Redback Spider

The Life of Animals | Redback Spider | The Redback spider is a member of the genus Latrodectus spider family Theridiidae in. Close relatives Katipo Redback (Latrodectus Katipo), which is originally from New Zealand. The common name of "Redback" is derived from its distinctive red stripe on the back of your abdomen. Other common names are Jockey spider, Murra ngura spider, spiders and Kapara Kanna-Jeri. Redback woman has a round body the size of a large pea (1cm long), with long, thin legs. On the underside of the abdomen there is a "hourglass" shaped red / orange dye. Juvenile spiders have additional white markings on the abdomen. It is a tangled web, Redback, disorganized irregular silk thin but strong. The rear portion of the web forms a funnel retreat where the spider and egg sacs are found. This area has a vertical, sticky catching lines that run to ground attachments.


The Redback spider is one of only two animals to date where the man was found to actively support the woman in sexual cannibalism. In the process of mating to place on the much smaller male somersaults his abdomen over the female mouth. In 2 of the 3 cases, the female completely consumed, while the mating surface on. Men who are not eaten die of injuries shortly after mating. The victims during mating is believed to confer two advantages for men. Male bites the exoskeleton and deliver sperm into the organs, without the somersault seen in men with adult females bred. A female spider can lay eggs every 25-30 days. A single female usually is 40-300 eggs in each bag, but can lay up to 5000 eggs. Redback spiders young mothers to leave the train, which carried by the wind. The spider builds its belly in the air and produces a droplet size of silk. Liquid Silk is a fine line drawn in the time when enough time to put away the spider.

Redback spiders are now found in all but the harshest conditions in Australia and its cities. The Redback spider is usually found near human habitations. Paths are built into the rule dry, protected, such as between rocks, logs, brush, old tires, sheds, porches, children's toys or smaller garbage or trash.

Post Labels

Albatross Alligator Amphibian Anteater Antelope Ape Armadillo Aves Avocet Axolotl Baboon Badger Bandicoot Barb Bat Bear Beaver Bee Beetle Beetle Horns Binturong Bird Birds Of Paradise Bison Boar Bongo Bonobo Booby Budgerigar Buffalo Bugs Bull Butterfly Butterfly Fish Caiman Camel Capybara Caracal Cassowary Cat Caterpillar Catfish Cattle Centipede Chameleon Chamois Cheetah Chicken Chimpanzee Chinchilla Cicada Cichlid Civet Clouded Leopard Clown Fish Coati Collared Peccary Common Buzzard Cougar Cow Coyote Crab Crane Critically Endangered crocodile Crustacean Cuscus Damselfly Deer Dhole Discus Dodo Dog Dolphin Donkey Dormouse Dragon Dragonfly Duck Dugongs Eagle east Concern Eastern Rosella Echidna Eel Elephant Emu Extinct Falcon Fennec fox Ferret Fish Flamingo Flatfish Flounder Fly Fossa Fox Frog Gar Gazelle Gecko Gerbil Gerridae Gharial Gibbon Giraffe Goat Goose Gopher Gorilla Grasshopper Green Anaconda Guinea Fowl Guinea Pig Gull Guppy Hamster Hare Harp seal Hawk Hedgehog Heron Hippopotamus Horse Hummingbird Hyena Ibis Iguana Impala Insect Invertebrate Jackal Jaguar Jellyfish Jerboa Kangaroo Kestrel Kingfisher Kiwi Koala Komodo Kowari Kudu Ladybird Ladybug Larvae Lemming Lemur Leopard Liger Lion Lizard Llama Lobster Loris Lynx Macaque Magpie Mammoth Manta Ray Markhor Marsupial Mayfly Meerkat Mermaid Millipede moles Mollusca Mongoose Monkey Moorhen Moose Mosquito Moth Mule Near Threatened Newt Nightingale ntelope Nudibranch Numbat Octopus Okapi Omnivore Orangutan Oriole Ornamental Birds Ornamental Fish Ostrich Otter owl Oyster Pademelon Panda Panthera Parrot Peacock Pelican Penguins Phanter Pig Pika Pike Platypus Polar Bears Porcupine Possum Prawn Primate Puffer Fish Puffin Puma Quoll Rabbit Raccoon Rare Rat Reindeer Reptile Rhino Robin Rodent Salamander Salmon Scorpion Scorpion Fish Sea ​​horse Sea lion Seals Serval Shark Skunk Snake spider Squid Squirrel Starling Bird Stoat Stork Swan Tapir Tarantula Threatened Tiger Tortoise Toucan Turtle Vulnerable Vulture Walrus Warthog Weasel whale Wildebeest Wolf Wolverine Wombat Woodlouse Woodpecker Zebra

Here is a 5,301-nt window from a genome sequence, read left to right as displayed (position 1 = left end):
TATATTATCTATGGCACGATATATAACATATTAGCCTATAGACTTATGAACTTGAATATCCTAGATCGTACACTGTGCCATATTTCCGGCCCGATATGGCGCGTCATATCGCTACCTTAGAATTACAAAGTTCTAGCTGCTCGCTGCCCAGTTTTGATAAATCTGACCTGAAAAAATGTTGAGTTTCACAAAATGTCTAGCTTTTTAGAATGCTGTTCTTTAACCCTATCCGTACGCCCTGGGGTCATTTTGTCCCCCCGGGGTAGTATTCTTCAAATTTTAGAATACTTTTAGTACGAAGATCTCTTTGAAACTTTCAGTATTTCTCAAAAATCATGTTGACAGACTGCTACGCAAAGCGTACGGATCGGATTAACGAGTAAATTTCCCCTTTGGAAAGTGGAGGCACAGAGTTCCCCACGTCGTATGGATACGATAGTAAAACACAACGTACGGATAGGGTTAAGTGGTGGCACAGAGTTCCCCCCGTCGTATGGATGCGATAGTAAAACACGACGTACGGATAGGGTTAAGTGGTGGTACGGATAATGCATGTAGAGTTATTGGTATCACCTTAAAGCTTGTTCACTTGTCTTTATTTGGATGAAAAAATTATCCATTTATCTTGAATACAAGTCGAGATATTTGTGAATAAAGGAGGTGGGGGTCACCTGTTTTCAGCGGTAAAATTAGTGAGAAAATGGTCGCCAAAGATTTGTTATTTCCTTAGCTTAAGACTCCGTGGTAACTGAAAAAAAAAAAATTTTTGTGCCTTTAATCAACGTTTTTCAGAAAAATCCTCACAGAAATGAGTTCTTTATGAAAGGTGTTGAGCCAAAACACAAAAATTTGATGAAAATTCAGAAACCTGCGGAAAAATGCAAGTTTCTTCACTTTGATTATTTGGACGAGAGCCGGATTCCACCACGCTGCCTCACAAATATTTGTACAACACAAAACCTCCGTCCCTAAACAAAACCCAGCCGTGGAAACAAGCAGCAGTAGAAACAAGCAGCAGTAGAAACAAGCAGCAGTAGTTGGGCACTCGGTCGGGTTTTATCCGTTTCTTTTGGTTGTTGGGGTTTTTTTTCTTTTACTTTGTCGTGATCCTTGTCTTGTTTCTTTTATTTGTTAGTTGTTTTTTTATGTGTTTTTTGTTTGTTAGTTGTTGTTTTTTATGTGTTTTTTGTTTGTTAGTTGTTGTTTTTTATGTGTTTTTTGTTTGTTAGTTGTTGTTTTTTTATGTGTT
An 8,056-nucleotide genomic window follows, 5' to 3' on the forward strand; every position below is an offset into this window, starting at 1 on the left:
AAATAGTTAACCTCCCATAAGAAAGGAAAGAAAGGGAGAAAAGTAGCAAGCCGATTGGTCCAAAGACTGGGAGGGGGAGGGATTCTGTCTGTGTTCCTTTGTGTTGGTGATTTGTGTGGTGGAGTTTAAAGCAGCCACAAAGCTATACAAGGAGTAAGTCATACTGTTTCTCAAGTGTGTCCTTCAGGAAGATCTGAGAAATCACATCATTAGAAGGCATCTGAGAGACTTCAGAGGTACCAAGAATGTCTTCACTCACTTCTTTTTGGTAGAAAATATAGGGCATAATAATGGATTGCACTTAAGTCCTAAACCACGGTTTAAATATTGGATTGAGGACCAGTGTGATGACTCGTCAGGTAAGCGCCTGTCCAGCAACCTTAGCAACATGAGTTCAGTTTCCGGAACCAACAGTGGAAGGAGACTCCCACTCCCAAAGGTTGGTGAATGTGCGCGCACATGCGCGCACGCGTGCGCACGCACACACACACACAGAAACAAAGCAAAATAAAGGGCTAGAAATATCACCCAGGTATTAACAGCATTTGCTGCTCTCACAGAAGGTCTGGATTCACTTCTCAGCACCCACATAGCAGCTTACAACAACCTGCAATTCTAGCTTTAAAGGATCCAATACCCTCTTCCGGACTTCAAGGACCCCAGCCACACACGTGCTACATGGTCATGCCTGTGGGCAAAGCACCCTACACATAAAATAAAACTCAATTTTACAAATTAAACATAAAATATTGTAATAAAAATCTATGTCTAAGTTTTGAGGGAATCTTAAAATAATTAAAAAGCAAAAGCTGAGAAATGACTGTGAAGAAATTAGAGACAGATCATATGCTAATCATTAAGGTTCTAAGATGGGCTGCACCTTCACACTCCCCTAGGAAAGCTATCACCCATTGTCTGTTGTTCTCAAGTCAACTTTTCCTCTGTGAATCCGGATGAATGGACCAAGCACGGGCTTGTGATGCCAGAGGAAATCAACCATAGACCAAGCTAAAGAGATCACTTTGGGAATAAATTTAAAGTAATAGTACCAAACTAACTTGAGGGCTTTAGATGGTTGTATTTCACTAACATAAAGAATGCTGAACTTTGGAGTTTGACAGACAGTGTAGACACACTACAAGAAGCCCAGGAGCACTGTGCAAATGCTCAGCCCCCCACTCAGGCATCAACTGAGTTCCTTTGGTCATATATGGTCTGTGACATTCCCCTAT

Blog Archive